[Ads-l] Above the freight

Laurence Horn laurence.horn at YALE.EDU
Wed Dec 23 15:25:43 UTC 2015

> On Dec 22, 2015, at 10:18 PM, W Brewer <brewerwa at GMAIL.COM> wrote:
> CNN Don Lemon:  Chris Christie chose not to comment & stay "above the
> freight" on Trump's use of <schlonged>. <fray ~ freight>.
A very indirect reference to the classic etymythological faux-acronymic origin of "SHIT" as "Stow/Ship High In Transit"?

If you really insist on the details, here's one version making the e-rounds now and again (random capitalization in original).  I love the last comment--so turns out it's not a golf term, unlike "Gentlemen Only, Ladies Forbidden".  So Christie would seek to be up there above the freight too.


Manure... An interesting fact

Manure: In the 16th and 17th centuries, everything had to be Transported by ship and it was also before the invention of commercial Fertilizers, so large shipments of manure were quite common. It was shipped dry, because in dry form it weighed a lot less than when Wet, but once water (at sea) hit it, not only did it become heavier, But the process of fermentation began again, of which a byproduct is Methane gas of course. As the stuff was stored below decks in bundles You can see what could (and did) happen. Methane began to build up below decks and the first time someone came Below at night with a lantern, BOOOOM! Several ships were destroyed in this manner before it was determined Just what was happening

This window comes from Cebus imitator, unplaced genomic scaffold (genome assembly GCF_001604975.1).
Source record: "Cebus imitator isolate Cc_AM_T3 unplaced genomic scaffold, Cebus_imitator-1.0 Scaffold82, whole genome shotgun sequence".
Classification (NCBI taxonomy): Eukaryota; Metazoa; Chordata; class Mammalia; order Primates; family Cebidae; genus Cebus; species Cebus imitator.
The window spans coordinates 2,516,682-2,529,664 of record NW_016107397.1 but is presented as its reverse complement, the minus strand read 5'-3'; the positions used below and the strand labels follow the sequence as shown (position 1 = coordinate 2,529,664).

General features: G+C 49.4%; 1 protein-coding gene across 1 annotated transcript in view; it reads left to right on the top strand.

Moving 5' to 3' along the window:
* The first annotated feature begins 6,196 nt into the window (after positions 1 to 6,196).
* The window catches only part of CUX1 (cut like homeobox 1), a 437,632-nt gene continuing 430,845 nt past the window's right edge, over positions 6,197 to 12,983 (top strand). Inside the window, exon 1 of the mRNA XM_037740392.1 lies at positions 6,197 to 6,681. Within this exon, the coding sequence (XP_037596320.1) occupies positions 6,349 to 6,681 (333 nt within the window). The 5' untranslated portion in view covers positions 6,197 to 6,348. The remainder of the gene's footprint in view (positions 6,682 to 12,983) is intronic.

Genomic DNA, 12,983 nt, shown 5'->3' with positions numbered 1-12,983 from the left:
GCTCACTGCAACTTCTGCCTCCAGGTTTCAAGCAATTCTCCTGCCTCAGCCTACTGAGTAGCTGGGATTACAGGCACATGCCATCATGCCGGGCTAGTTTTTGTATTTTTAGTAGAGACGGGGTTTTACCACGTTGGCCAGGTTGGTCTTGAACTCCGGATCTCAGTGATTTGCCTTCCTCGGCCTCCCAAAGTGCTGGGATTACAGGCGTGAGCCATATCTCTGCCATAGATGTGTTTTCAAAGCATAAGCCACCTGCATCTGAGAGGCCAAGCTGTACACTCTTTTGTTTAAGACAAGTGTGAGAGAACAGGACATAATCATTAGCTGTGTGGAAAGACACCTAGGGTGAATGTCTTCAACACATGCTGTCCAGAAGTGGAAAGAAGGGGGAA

After that, the bundles of manure were always stamped with the Instruction ' Stow high in transit ' on them, which meant for the Sailors to stow it high enough off the lower decks so that any water That came into the hold would not touch this volatile cargo and start The production of methane.

Thus evolved the term ' S.H.I.T ' , (Stow High In Transit) which has Come down through the centuries and is in use to this very day. You probably did not know the true history of this word. Neither did I. I had always thought it was a golf term

The American Dialect Society - http://www.americandialect.org

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